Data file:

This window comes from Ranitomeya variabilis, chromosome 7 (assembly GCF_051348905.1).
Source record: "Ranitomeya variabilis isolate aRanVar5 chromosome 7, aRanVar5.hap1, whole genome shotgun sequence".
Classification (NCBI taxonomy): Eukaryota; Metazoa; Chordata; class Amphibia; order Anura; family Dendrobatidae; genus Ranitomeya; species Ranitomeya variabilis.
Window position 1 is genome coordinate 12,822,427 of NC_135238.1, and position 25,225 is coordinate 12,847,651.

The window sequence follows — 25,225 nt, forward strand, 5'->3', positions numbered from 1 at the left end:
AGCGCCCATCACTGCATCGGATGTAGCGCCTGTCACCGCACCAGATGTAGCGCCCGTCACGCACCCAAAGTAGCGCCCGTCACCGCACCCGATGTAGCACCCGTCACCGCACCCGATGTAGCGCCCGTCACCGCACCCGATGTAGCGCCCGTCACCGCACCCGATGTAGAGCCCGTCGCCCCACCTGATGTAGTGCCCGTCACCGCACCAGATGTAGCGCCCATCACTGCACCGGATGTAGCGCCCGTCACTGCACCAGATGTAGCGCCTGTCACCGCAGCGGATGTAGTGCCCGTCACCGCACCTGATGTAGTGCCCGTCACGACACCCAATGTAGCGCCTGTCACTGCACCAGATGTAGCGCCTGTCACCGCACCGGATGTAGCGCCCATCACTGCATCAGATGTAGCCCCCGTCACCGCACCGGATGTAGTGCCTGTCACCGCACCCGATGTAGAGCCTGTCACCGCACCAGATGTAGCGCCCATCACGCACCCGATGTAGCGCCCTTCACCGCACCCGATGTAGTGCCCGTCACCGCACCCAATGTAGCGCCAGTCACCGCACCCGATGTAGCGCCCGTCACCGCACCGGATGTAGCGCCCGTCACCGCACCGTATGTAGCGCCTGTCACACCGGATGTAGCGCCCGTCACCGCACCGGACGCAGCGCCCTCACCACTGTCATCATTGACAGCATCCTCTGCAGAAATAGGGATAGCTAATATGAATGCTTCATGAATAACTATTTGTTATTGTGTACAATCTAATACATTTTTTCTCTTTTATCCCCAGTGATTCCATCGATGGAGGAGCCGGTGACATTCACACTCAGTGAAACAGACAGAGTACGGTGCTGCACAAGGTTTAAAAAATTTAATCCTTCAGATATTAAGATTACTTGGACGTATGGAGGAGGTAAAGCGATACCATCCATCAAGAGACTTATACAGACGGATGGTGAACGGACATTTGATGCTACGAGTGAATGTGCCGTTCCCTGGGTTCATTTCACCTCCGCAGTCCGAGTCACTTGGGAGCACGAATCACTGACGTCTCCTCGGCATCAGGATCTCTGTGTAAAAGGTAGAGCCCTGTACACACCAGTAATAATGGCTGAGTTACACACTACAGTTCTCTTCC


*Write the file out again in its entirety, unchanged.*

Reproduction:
This window comes from Ranitomeya variabilis, chromosome 7 (assembly GCF_051348905.1).
Source record: "Ranitomeya variabilis isolate aRanVar5 chromosome 7, aRanVar5.hap1, whole genome shotgun sequence".
Classification (NCBI taxonomy): Eukaryota; Metazoa; Chordata; class Amphibia; order Anura; family Dendrobatidae; genus Ranitomeya; species Ranitomeya variabilis.
Window position 1 is genome coordinate 12,822,427 of NC_135238.1, and position 25,225 is coordinate 12,847,651.

The window sequence follows — 25,225 nt, forward strand, 5'->3', positions numbered from 1 at the left end:
AGCGCCCATCACTGCATCGGATGTAGCGCCTGTCACCGCACCAGATGTAGCGCCCGTCACGCACCCAAAGTAGCGCCCGTCACCGCACCCGATGTAGCACCCGTCACCGCACCCGATGTAGCGCCCGTCACCGCACCCGATGTAGCGCCCGTCACCGCACCCGATGTAGAGCCCGTCGCCCCACCTGATGTAGTGCCCGTCACCGCACCAGATGTAGCGCCCATCACTGCACCGGATGTAGCGCCCGTCACTGCACCAGATGTAGCGCCTGTCACCGCAGCGGATGTAGTGCCCGTCACCGCACCTGATGTAGTGCCCGTCACGACACCCAATGTAGCGCCTGTCACTGCACCAGATGTAGCGCCTGTCACCGCACCGGATGTAGCGCCCATCACTGCATCAGATGTAGCCCCCGTCACCGCACCGGATGTAGTGCCTGTCACCGCACCCGATGTAGAGCCTGTCACCGCACCAGATGTAGCGCCCATCACGCACCCGATGTAGCGCCCTTCACCGCACCCGATGTAGTGCCCGTCACCGCACCCAATGTAGCGCCAGTCACCGCACCCGATGTAGCGCCCGTCACCGCACCGGATGTAGCGCCCGTCACCGCACCGTATGTAGCGCCTGTCACACCGGATGTAGCGCCCGTCACCGCACCGGACGCAGCGCCCTCACCACTGTCATCATTGACAGCATCCTCTGCAGAAATAGGGATAGCTAATATGAATGCTTCATGAATAACTATTTGTTATTGTGTACAATCTAATACATTTTTTCTCTTTTATCCCCAGTGATTCCATCGATGGAGGAGCCGGTGACATTCACACTCAGTGAAACAGACAGAGTACGGTGCTGCACAAGGTTTAAAAAATTTAATCCTTCAGATATTAAGATTACTTGGACGTATGGAGGAGGTAAAGCGATACCATCCATCAAGAGACTTATACAGACGGATGGTGAACGGACATTTGATGCTACGAGTGAATGTGCCGTTCCCTGGGTTCATTTCACCTCCGCAGTCCGAGTCACTTGGGAGCACGAATCACTGACGTCTCCTCGGCATCAGGATCTCTGTGTAAAAGGTAGAGCCCTGTACACACCAGTAATAATGGCTGAGTTACACACTACAGTTCTCTTCC